A friend posted this on Facebook recently, and it really shook me up. Maybe you’ve seen it. Click on the blog title.
The skincare brand Dove did an experiment: women came one by one into a large, airy room and sat behind a curtain from a forensic police sketch artist. They didn’t know what he was doing there, and he could not see them. He asked them to describe themselves, and he sketched them according to their descriptions.
Then the women were paired with random strangers and told to make friends with them, chat, find out about each other. Then the strangers came into the room and described the women for the artist to sketch.
Oh, my, I’m tearing up again. Watch the video; you’ll see what I mean. The women were then shown the two sketches–of how they described themselves, then how the strangers described them. The reactions on their faces said it all: “I look… happy.” One woman just wanted to be held by her boyfriend. Most were teary, all were somber.
One woman summed it up best: “The way we view ourselves affects everything: the friends we have, how we treat our children, the types of jobs we apply for.” That this ad came from the same company–Unilever–that uses misogynistic and objectifying ads for its Axe products is rather mystifying, but that aside, this ad is truly transforming, and I applaud Dove for making it.
I was so moved that I showed it to Lily. She is always amazed when I’m moved to tears, and this was no exception. She’s young enough that she doesn’t have the body image angst that older girls have–which seems to be hitting them younger and younger these days–but on rare occasions she’ll think she looks “stupid” or “fat” (she’s not!). I wanted to show her the difference between how we see ourselves and how others see us.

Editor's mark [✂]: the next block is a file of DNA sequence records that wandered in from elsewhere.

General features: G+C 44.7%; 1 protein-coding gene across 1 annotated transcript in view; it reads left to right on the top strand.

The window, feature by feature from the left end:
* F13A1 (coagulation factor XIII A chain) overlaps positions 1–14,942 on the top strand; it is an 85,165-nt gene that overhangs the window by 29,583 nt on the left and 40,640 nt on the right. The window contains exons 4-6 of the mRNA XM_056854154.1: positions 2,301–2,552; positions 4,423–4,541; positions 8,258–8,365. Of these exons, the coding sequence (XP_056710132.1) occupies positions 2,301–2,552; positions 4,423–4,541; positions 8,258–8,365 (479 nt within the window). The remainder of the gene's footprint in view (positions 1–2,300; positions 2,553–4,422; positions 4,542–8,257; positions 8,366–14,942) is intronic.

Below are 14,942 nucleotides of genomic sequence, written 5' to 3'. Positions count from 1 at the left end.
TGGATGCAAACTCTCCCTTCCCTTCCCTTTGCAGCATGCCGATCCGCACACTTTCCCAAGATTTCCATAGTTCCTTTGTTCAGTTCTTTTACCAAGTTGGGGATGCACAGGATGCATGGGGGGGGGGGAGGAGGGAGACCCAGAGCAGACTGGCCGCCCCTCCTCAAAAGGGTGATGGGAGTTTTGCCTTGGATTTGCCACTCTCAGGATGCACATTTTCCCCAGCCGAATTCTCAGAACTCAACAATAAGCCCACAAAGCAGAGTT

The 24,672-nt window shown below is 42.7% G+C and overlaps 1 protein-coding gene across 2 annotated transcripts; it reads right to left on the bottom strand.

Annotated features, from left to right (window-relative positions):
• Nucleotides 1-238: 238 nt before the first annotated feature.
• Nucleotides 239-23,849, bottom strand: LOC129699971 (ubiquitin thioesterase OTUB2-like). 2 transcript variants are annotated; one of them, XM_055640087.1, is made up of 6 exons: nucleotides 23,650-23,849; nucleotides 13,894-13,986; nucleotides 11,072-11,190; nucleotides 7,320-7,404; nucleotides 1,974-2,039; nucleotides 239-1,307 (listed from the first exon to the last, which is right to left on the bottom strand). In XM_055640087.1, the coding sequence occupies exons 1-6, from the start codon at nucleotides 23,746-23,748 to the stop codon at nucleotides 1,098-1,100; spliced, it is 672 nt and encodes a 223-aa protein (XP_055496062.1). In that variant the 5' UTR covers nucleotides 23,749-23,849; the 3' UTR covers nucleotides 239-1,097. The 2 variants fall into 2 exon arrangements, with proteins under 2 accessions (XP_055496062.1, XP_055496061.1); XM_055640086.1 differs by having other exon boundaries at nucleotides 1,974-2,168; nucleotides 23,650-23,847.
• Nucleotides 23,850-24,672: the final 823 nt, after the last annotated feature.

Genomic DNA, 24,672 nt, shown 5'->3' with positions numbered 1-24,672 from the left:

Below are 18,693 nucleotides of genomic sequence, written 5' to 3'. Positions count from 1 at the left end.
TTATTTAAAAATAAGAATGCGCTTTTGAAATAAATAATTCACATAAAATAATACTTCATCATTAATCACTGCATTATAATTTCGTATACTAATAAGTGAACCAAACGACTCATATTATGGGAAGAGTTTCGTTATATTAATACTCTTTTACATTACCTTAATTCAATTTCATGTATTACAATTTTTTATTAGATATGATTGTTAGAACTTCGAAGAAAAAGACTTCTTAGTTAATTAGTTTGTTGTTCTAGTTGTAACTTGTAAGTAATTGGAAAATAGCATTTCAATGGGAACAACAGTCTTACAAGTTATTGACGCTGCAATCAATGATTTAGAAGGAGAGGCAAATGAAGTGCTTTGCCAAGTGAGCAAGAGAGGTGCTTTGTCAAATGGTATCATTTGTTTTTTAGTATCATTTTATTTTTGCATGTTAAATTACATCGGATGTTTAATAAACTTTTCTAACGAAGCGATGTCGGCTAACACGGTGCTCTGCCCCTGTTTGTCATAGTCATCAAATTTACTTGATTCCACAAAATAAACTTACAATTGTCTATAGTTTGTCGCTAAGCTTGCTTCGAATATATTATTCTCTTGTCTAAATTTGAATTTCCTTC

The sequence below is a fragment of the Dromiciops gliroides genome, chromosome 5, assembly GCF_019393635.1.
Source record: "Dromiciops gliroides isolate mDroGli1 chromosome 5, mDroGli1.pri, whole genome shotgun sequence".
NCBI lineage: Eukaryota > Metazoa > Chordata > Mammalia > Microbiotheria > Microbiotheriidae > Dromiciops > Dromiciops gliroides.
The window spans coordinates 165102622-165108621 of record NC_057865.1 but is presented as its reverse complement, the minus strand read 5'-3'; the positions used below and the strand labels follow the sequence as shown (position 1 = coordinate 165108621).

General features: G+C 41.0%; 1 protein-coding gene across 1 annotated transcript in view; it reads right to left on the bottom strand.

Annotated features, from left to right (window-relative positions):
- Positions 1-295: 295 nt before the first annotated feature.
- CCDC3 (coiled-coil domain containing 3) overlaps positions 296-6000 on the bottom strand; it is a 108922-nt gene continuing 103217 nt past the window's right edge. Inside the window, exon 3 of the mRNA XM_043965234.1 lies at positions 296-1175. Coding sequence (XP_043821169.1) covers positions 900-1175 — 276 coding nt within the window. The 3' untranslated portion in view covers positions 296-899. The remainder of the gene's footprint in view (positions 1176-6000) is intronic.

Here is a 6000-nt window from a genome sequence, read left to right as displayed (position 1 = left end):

Lily is, by every measure, a cutie pie. People stop us on the street to talk about how freakin’ cute she is. This has actually always bothered me somewhat, as it begins an obsession with the perceived importance of looks. Yes, she is terribly cute, but I always add–within her earshot–that she is also incredibly brave, smart, funny, and kind. Still, I know that even as enlightened as she is, and as supportive as her grandmas, father, and I are, she may well have body issues one day.
So Lily and I talked about the real message of the Dove commercial–that we should see ourselves as others see us. As Source sees us–which is perfection. What the strangers were seeing in these women was their God essence. If we could see that in ourselves, we would be much happier and accomplish great things. If we could see that in others–not just those we were told to make friends with, but even those we disagree with–well, see my previous post. Events like the tragedies in Boston and Newtown would not be possible.